NASA’s GPM satellite sees Fabio strengthening into a hurricane

Credit: Credits: NASA/JAXA, Hal Pierce

NASA's Global Precipitation Measurement mission or GPM core observatory satellite flew above Tropical Storm Fabio in the eastern Pacific Ocean as the storm was quickly strengthening into a hurricane. GPM provided a look at the heights of thunderstorms within, and estimated rainfall.

Fabio formed as a depression on Saturday, June 30 around 5 p.m. EDT. It was the seventh tropical depression of the Eastern Pacific Ocean hurricane season. By 5 a.m. EDT on July 1, the depression strengthened into a tropical storm and was named Fabio.

Fabio was located south of Mexico on July 1, 2018 at 12:46 a.m. EDT (0446 UTC) when GPM passed over the storm. Fabio has continued to intensify since then and by 11 a.m. EDT on July 2, Fabio reached hurricane intensity.

Since Fabio is about 700 miles (1,125 km) south of the southern tip of Baja California, Mexico and far from land, there are no coastal watches or warnings in effect.

Rainfall measurements by GPM's Microwave Imager (GMI) and Dual-Frequency Precipitation Radar (DPR) instruments showed that Fabio contained intense convective storms. DPR measured precipitation that was dropping at a rate of over 175 mm (6.9 inches) per hour in the heaviest concentration of rainfall that was located just west of the tropical storm's center of circulation.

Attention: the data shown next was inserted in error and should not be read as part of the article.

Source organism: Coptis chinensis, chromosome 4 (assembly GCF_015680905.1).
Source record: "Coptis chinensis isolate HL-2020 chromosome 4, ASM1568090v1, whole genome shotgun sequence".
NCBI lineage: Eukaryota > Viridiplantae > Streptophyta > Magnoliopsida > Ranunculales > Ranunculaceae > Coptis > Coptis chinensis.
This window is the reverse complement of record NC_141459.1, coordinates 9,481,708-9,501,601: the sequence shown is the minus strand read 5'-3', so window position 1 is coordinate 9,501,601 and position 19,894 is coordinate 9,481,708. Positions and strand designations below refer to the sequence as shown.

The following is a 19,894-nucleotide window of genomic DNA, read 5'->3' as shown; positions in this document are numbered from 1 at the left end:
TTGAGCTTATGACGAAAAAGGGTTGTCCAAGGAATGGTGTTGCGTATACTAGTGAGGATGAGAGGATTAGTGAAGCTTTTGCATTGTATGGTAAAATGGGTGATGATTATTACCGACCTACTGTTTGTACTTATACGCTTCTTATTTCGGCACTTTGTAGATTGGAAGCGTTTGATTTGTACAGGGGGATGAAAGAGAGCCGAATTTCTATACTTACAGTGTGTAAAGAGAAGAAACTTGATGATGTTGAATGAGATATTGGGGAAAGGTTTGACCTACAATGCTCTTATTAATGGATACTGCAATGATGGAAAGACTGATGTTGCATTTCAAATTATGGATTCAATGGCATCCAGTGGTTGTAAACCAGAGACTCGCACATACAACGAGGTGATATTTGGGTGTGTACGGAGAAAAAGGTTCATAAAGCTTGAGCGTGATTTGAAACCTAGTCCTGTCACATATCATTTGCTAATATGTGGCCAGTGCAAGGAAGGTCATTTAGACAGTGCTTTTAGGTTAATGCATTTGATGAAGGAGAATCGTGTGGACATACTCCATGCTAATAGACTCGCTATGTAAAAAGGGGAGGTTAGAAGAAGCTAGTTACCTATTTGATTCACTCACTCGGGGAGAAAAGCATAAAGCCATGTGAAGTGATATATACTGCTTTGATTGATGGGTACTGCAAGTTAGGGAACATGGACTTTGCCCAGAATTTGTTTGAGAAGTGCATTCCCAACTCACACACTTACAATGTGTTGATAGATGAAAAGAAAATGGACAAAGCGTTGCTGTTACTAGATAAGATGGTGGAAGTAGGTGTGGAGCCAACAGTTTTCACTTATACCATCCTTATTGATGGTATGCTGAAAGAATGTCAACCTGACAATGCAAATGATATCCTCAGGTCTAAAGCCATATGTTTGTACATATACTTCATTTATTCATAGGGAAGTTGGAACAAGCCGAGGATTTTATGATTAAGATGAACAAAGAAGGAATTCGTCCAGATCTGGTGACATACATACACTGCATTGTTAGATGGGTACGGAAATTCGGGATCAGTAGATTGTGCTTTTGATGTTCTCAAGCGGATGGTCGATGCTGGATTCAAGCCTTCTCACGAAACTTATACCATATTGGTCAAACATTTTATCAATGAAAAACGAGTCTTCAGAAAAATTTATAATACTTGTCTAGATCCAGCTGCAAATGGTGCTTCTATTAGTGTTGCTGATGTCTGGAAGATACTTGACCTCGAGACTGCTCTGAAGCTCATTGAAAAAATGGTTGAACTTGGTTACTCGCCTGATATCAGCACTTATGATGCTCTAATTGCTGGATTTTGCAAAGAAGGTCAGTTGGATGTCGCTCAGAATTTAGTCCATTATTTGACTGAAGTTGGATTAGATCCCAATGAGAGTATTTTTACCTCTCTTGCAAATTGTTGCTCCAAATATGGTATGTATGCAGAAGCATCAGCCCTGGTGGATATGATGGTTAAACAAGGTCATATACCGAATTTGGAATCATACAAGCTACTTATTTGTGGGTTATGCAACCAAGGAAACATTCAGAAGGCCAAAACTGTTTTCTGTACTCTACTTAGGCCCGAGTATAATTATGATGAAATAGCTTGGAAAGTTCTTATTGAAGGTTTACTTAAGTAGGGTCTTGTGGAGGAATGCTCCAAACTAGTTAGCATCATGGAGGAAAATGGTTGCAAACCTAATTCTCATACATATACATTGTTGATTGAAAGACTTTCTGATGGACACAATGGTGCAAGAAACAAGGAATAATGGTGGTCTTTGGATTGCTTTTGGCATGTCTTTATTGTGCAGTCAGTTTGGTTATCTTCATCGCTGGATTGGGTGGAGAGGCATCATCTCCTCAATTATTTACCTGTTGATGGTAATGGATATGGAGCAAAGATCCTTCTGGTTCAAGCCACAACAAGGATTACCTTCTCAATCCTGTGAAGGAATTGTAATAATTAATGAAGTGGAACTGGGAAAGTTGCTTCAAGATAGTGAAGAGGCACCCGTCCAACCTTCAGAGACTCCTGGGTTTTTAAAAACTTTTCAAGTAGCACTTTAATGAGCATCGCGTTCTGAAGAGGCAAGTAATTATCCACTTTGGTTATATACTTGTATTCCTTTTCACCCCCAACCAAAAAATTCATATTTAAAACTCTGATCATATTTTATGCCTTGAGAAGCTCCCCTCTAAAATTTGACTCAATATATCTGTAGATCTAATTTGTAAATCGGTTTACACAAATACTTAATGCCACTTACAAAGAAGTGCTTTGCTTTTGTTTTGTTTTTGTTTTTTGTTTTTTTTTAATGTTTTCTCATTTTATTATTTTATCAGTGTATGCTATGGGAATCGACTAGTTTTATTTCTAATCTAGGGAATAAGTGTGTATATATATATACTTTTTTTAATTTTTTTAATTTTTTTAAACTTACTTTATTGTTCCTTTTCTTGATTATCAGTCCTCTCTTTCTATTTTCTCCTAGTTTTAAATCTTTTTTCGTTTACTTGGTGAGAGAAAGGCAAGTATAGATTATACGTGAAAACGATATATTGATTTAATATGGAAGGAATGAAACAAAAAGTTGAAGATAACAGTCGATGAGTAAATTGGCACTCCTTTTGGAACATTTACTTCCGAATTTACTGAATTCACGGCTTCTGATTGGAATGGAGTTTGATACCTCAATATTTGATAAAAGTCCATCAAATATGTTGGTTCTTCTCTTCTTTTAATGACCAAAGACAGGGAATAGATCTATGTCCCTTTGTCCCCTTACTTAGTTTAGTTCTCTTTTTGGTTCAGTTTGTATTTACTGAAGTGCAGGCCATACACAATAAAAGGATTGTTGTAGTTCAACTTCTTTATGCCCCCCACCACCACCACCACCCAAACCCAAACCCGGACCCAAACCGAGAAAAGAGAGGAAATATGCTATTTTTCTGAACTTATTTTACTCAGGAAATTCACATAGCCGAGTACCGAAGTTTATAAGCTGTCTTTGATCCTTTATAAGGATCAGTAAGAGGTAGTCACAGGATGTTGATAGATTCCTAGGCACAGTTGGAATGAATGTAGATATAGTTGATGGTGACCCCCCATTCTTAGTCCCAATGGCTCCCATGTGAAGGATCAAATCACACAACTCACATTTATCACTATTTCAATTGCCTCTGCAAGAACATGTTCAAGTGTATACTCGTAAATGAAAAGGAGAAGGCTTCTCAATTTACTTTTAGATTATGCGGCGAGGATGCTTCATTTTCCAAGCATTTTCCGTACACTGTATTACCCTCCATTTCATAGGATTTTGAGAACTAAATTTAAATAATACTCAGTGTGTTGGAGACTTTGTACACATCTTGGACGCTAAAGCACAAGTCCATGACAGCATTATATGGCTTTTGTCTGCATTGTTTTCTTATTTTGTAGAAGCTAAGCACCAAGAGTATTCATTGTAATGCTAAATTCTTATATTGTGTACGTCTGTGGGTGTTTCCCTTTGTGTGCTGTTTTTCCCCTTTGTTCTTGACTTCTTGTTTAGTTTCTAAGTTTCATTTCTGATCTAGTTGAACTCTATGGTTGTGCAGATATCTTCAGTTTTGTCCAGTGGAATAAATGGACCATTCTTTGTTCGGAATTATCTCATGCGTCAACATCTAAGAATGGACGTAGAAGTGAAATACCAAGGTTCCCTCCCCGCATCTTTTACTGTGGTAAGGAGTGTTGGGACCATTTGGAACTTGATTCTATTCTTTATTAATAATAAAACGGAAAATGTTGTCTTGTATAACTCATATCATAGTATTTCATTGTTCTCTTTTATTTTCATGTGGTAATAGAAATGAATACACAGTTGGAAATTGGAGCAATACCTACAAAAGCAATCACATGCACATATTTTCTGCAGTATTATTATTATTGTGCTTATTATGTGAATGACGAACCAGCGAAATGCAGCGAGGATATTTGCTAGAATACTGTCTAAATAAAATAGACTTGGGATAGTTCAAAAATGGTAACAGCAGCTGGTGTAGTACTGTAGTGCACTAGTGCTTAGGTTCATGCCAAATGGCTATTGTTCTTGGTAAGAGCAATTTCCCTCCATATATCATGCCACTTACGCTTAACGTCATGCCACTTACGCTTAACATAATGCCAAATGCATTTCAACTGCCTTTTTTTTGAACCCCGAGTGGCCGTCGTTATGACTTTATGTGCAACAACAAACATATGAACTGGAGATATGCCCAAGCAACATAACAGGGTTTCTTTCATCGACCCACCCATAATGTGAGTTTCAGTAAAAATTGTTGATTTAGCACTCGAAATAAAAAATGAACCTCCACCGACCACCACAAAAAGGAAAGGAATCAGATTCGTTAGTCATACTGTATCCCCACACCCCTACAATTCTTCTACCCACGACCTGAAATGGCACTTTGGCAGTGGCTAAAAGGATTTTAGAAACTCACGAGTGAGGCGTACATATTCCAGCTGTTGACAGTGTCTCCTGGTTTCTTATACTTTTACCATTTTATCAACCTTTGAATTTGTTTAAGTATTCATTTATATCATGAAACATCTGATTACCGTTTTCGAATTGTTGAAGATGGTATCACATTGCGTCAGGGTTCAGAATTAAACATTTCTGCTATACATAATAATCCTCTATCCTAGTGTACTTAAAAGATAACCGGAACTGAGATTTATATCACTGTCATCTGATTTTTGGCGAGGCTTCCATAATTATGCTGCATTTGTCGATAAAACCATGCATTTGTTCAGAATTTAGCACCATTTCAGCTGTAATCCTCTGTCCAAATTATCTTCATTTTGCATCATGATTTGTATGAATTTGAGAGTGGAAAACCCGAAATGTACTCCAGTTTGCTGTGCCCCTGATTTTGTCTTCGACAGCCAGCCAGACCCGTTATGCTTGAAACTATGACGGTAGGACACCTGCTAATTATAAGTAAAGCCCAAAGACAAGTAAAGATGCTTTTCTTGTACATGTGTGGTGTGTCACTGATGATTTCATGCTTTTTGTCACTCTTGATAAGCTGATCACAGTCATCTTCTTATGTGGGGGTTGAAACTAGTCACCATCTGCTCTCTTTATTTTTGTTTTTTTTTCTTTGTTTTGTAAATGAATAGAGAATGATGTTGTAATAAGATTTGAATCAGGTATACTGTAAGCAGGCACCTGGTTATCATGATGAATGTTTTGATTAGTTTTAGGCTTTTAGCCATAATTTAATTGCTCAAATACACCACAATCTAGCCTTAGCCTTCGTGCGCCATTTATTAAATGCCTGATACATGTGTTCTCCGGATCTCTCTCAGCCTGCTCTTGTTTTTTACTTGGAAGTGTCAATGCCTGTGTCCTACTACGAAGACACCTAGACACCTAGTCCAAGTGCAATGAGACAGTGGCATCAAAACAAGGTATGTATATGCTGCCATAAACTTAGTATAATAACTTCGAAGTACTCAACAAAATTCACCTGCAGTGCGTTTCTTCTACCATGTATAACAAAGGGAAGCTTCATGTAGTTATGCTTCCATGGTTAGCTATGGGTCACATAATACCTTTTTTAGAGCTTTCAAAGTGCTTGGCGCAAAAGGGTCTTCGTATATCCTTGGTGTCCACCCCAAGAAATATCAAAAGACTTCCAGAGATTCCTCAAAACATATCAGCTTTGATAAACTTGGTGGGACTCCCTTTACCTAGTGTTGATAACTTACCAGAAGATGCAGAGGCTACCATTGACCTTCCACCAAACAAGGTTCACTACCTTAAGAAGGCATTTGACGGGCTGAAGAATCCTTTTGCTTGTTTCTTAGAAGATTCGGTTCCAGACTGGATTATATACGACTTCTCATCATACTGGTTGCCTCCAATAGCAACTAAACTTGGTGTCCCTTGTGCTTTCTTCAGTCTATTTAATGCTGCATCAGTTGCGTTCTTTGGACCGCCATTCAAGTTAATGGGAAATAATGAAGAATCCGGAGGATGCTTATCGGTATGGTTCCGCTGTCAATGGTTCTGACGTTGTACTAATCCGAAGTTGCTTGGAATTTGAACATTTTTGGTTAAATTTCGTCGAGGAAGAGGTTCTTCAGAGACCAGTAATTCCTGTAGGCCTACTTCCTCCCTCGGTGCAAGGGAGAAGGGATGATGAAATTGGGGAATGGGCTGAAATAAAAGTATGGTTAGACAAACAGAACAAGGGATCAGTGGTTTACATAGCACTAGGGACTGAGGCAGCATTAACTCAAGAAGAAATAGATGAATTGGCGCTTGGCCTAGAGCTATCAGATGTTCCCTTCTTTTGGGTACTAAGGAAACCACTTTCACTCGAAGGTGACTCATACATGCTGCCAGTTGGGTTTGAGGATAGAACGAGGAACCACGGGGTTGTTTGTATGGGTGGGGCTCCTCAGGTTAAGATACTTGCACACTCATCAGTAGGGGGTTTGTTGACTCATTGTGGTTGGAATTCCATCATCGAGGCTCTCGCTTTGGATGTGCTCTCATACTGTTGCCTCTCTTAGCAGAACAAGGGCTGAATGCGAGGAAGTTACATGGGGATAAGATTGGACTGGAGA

The GPM satellite's radar (DPR Ku Band) scanned strong convective storms that were producing heavy precipitation close to the southwestern side of Fabio's center of circulation. This simulated 3-D view from the south used GPM's radar data (DPR Ku Band). It shows that a few storm tops near the center of the tropical storm were reaching heights of almost 16 km (9.9 miles). Cloud top heights over a larger area are shown here by adjusting cloud top heights estimates from the GOES-West satellite's infrared temperatures to match storm top heights measured by the GPM satellite's radar (DPR Ku band). Tall convective storms near the center produce energy (latent heat of condensation) that can aid in the intensification of a tropical cyclone.

GPM is a joint mission between NASA and the Japan Aerospace Exploration Agency, JAXA.

At 11 a.m. EDT (1500 UTC) on July 2, the center of Hurricane Fabio was located near latitude 12.8 degrees north and longitude 110.9 degrees west. The National Hurricane Center noted that Fabio was moving toward the west-northwest near 9 mph (15 kph). A slightly faster west-northwestward motion is expected over the next few days.

Maximum sustained winds have increased to near 75 mph (120 kph) with higher gusts. Hurricane-force winds extend outward up to 30 miles (45 km) from the center and tropical-storm-force winds extend outward up to 115 miles (185 km) so Fabio is a small storm. The estimated minimum central pressure is 989 millibars.

Strengthening is expected during the next day or two, and Fabio is forecast to become a major hurricane on Tuesday, July 3.

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For updated forecasts, visit: http://www.nhc.noaa.gov

Media Contact

Rob Gutro
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@NASAGoddard

http://www.nasa.gov/goddard

       <h4>Original Source</h4>https://www.nasa.gov/feature/goddard/2018/fabio-eastern-pacific 
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